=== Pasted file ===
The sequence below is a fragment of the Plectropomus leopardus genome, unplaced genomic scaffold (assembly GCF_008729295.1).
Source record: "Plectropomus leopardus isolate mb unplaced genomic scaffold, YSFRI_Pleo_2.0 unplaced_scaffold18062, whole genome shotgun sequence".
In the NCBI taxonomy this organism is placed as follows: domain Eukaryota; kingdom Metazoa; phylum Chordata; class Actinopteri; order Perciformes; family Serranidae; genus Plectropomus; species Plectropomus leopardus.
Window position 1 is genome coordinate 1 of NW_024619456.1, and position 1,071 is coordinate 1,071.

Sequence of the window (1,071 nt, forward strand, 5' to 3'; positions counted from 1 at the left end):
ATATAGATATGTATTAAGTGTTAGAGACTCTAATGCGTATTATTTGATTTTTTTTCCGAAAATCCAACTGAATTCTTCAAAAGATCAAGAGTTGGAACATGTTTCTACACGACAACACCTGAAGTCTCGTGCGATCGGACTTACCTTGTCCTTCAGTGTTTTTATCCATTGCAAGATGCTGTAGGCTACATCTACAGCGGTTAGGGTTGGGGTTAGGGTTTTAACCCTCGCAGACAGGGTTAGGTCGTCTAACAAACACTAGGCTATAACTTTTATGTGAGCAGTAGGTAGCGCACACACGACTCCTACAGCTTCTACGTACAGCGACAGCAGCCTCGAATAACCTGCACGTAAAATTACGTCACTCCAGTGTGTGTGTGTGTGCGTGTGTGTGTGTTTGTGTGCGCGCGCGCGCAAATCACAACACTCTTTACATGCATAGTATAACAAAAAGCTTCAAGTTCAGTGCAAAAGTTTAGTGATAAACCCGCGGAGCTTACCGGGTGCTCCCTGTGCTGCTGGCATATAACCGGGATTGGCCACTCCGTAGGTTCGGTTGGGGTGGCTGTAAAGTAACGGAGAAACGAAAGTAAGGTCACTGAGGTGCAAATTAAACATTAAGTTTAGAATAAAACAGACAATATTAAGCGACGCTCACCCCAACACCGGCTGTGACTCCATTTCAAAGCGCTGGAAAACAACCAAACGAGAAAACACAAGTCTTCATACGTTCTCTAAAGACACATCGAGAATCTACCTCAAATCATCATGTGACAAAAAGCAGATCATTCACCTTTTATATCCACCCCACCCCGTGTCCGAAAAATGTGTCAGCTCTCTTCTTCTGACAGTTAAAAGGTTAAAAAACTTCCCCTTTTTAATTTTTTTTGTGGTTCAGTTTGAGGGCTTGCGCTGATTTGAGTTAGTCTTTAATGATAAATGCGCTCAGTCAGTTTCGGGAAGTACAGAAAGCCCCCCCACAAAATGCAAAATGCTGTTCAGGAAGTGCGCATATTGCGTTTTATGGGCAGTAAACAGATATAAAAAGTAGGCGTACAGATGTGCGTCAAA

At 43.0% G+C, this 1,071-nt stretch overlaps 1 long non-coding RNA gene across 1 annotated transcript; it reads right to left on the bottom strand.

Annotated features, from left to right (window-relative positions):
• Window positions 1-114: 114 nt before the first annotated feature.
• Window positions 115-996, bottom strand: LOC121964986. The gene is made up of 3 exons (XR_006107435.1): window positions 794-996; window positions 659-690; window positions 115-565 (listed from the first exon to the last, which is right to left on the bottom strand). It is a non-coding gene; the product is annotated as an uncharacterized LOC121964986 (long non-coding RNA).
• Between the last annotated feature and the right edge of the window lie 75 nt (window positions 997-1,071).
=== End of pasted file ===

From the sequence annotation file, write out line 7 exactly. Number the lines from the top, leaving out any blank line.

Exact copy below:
At 43.0% G+C, this 1,071-nt stretch overlaps 1 long non-coding RNA gene across 1 annotated transcript; it reads right to left on the bottom strand.